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This actually had nothing to do with the rectums, butts, or fannies of scallops.

 

For the longest time, if you wanted a taco, you either had to make one yourself or go to other cities, Wuxi being the closest. Eventually, Yabby Lake in Wujin had something if one needed to scratch a taco itch. For the sake of full disclosure, I haven’t actually been to that place since I moved to Xinbei. However, I have a friend that would vouch for them. However, something relatively new and neat has popped up.

 

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Xinbei has tacos now, and they are fairly good. I have heard rumors that Daniel’s might be doing Mexican on their new menu in the future, but I haven’t had a chance to investigate. I’m talking about something else. I am talking about a place called Fossils on Hanjiang Road / Japanese Street. Fossils is a gut-and-remodel of the old City Corner Bar. Essentially, the owners wanted to reorient their business to towards food as well as pouring drinks.  For example, you can get a decent burger here on a pretzel bun. However, I found myself instantly drawn to the Mexican-inspired options. Changzhou really doesn’t have a lot of that sort of stuff.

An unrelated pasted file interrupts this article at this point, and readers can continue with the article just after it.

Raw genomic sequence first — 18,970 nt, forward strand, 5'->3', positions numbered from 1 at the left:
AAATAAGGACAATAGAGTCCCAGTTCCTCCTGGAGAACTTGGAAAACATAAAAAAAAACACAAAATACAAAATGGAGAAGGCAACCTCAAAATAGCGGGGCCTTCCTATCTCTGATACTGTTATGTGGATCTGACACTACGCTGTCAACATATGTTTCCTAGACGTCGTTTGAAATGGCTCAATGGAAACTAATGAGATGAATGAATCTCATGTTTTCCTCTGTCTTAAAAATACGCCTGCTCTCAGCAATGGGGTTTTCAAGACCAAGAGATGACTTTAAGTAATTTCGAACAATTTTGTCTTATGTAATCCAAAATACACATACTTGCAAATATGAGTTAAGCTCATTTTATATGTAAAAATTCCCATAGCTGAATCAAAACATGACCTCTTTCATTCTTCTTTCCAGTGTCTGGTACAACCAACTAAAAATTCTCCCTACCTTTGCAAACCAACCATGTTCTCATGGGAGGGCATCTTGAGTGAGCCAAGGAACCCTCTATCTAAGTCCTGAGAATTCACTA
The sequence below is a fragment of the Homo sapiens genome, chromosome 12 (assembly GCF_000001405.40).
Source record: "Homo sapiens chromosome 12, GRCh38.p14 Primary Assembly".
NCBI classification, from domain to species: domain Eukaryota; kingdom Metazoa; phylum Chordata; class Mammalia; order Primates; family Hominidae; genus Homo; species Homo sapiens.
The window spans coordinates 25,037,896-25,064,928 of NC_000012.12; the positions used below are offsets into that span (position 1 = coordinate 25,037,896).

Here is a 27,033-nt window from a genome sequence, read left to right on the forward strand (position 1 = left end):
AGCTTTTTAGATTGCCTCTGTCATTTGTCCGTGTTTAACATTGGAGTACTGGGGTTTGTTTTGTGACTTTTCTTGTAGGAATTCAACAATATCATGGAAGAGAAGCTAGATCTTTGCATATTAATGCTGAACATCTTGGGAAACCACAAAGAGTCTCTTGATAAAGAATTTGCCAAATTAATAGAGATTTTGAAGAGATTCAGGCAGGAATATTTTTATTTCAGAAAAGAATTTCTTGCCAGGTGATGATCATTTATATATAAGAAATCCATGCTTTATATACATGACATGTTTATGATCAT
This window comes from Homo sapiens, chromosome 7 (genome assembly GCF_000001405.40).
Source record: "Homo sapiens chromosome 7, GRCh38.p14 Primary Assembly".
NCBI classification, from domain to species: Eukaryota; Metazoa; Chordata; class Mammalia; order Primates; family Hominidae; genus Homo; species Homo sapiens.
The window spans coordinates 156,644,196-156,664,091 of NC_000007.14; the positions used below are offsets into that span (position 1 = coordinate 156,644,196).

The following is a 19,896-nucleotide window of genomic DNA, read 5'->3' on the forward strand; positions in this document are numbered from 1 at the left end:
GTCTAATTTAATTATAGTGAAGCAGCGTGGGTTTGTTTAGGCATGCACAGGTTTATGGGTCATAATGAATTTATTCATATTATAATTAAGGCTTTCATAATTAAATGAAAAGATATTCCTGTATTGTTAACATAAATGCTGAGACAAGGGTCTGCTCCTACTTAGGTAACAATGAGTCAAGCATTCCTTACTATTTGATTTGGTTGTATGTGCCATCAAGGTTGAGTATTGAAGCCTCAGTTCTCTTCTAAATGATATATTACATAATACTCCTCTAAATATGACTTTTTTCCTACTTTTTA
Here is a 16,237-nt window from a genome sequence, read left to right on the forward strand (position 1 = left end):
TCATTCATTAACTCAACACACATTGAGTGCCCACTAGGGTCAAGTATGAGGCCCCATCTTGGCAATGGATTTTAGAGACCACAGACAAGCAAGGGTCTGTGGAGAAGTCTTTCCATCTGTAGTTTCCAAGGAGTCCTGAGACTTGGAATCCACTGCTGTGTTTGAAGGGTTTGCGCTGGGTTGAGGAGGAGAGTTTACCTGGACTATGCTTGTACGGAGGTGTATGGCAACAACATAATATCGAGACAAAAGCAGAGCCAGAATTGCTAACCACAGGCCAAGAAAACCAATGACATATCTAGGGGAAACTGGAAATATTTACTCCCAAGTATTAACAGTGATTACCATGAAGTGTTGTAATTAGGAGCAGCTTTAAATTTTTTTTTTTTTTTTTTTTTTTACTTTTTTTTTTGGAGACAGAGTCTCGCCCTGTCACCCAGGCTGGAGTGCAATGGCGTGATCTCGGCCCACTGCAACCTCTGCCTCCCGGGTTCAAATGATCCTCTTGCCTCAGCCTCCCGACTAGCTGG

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Not only do they have hard and soft tacos, but they have quesadillas, burritos, and tostadas. Die hard taco purists might bemoan the lack of guacamole or sour cream, but I have to say I have enjoyed everything I have tried on Fossils’ menu thus far. I also say “Mexican-style” because one of their tacos uses German sausage. I was highly skeptical about that at first, and I actually ordered it with dread. Turns out, it actually works well with the other things in the hard tortilla shell. Moving on, let’s talk about something else with a very high Yum Factor.

 

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They have smothered french fries that incorporates pulled pork, beef gravy, and mozzarella cheese. Can anybody say poutine? It’s very close without actually being that beloved Canadian staple. Still, I loved it and would highly recommend it.